Well, being a happy possessor of two antica formula red vermouths, a bottle of Campari and a bottle of gin, I’ve practically forgotten all other cocktails for the past three weeks at least. As a matter of fact, I had a similar flash sometimes in the past, for example with such awesome cocktails as Manhattan, Clover Club or Mai Tai. You might have felt something similar – you discover a cocktail and just realize that there is no reason to drink anything else. You are enjoining this libation day by day exploring a ton of ingredient combinations, comparing favorite brands and experimenting with proportions or serving or garnishes, whatever. But sooner or later you also just understand that you should move on. And here you need something bright, something especial for closing the chapter.
So, for ending this Negroni flash I picked out the Negroni Flip – a modern curious Negroni-themed concoction that, as I could find out, had been created in a Seattle based restaurant Delancey. The recipe had been shared on Food52.com about a year ago by, if I’m not mistaken, creators or just inspirators – Molly Wizenberg and Brandon Pettit. Actually, I’m absolutely sure, it is an exciting idea to combine two [of my favorite] cocktail things – Negroni and flip. I was really curious how it would work together.
30 ml gin
30 ml sweet vermouth
30 ml Campari
7 ml rich sugar syrup (1:2)
1 whole egg
Add all the ingredients in a shaker and shake very hard without ice, then add ice and chill the cocktail. Strain into a tumbler and garnish with an orange peel.
This Negroni Flip turned out (as expected! as expected!) to be absolutely great! Everything is right in this cocktail – whole egg, as in a real flip (it’s known, that yolk has its own taste which actively forms a taste, not only a foamy texture), and a spoon of rich sugar syrup, which helps to combine whole Negroni with a whole egg and, in fact, makes the cocktail.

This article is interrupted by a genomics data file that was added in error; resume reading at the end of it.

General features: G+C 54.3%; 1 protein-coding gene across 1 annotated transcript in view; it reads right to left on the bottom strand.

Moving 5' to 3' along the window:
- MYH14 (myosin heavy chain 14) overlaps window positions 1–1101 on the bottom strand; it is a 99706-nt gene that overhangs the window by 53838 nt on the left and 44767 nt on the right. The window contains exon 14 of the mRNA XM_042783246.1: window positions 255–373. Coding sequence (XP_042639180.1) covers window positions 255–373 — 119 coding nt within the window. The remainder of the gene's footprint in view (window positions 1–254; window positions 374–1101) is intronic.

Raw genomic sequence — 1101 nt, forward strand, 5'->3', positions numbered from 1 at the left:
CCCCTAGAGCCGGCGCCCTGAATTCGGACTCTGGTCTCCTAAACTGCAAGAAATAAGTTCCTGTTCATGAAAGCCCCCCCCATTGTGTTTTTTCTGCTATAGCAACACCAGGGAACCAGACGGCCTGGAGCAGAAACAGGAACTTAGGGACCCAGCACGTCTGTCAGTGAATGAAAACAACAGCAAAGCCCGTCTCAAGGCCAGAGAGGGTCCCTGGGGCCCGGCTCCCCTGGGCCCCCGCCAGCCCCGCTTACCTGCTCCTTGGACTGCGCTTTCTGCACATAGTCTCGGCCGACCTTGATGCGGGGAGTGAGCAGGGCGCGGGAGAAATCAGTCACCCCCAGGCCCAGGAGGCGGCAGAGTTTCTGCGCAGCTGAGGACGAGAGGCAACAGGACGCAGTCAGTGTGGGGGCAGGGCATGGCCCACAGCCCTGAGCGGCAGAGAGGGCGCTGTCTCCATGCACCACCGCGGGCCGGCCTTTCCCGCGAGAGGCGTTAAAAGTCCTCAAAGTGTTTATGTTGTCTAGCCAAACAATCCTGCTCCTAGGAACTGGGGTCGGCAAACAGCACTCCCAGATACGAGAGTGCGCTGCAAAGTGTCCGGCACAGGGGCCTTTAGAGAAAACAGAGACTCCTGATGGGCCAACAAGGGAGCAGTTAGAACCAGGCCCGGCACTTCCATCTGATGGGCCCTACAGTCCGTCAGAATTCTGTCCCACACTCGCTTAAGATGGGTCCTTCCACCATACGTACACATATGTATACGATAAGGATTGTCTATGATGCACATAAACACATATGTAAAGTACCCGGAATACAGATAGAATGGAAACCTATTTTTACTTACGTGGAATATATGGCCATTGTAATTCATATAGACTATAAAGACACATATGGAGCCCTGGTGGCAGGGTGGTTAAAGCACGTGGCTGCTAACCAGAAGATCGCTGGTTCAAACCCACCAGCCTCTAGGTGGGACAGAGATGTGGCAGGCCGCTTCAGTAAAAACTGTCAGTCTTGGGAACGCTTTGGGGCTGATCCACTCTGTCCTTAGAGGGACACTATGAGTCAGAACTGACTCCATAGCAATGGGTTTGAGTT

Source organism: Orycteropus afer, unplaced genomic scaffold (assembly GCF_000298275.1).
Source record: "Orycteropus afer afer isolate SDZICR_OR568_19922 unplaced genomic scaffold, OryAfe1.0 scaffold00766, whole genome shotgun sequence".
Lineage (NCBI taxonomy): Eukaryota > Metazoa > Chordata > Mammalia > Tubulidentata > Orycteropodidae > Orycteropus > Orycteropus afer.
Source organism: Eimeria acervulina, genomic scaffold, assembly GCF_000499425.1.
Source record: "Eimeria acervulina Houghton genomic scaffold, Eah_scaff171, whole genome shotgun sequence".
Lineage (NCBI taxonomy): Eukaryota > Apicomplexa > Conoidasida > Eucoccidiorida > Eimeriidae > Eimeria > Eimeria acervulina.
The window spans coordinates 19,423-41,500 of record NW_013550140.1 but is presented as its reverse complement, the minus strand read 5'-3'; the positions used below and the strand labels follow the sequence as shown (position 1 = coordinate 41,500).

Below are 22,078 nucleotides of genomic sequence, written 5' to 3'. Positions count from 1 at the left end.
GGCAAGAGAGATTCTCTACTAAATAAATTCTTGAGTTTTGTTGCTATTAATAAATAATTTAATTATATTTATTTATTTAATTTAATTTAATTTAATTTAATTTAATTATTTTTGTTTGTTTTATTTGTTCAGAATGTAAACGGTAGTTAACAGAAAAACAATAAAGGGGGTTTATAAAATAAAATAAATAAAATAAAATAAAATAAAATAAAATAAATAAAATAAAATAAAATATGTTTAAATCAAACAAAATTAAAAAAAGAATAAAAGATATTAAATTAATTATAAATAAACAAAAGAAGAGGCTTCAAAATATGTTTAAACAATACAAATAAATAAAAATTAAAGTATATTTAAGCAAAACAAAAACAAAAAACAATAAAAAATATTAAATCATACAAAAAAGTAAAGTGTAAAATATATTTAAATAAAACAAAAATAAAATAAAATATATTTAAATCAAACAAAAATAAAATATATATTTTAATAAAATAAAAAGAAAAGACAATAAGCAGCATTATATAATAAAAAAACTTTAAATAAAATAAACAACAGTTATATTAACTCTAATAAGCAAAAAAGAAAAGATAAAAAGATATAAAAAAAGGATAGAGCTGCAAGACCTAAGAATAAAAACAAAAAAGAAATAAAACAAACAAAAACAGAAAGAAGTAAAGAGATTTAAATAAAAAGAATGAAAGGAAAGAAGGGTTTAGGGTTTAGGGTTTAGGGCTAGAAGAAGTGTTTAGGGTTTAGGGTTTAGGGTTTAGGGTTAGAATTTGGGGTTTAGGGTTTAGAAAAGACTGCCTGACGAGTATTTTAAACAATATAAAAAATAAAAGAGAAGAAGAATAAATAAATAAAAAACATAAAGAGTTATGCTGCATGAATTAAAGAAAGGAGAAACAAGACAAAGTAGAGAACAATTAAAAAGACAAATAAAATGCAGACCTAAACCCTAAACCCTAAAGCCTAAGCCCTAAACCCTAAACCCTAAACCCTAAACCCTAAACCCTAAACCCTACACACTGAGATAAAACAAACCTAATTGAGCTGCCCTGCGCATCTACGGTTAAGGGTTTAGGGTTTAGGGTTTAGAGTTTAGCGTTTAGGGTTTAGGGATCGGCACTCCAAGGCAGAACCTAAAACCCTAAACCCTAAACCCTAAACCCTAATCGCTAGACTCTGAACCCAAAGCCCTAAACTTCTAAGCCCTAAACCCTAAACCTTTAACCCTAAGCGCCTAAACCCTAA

Negroni Flip has a distinguished sweet-and-bitter-herbal-savory taste with a bright recognizable bitter note of Campari, velvety herbal richness of vermouth and gin. Also it acquires a wonderful super-smooth texture from a beaten egg. As а result we have a velvety-smooth, well-balanced, bitter-sweet cocktail. An excellent cocktail, undoubtedly, or, rather, an excellent flip 8)
Now, some words about ingredients. Negroni Flip was noted to need quite a powerful, potent gin (which can stand against a whole egg), and a similar vermouth. My ultimate choice in Negroni Flip is my new Cinzano 1757, which, thanks to its a magnificent bitter artemisia note, works here exceptionally well.
And finally I have to write something about raw eggs in cocktails. As I came to realize this is sort of a tradition to bring this kinda pep talk to readers about eggs in cocktails at the end of every such post :) So, let’s start: Don’t be afraid of them… eggs really can give us huge pleasure… but remember about salmonella (of course, of course…)… so… use only fresh organic eggs from a local farmer’s market … (you had better know the farmer for ages. What kind of stuff does he feed down to his chickens?)… or use pasteurized eggs… if you believe in pasteurization… or just rely on good luck… if you believe in good luck… or… read something much serious about that for example here 8)
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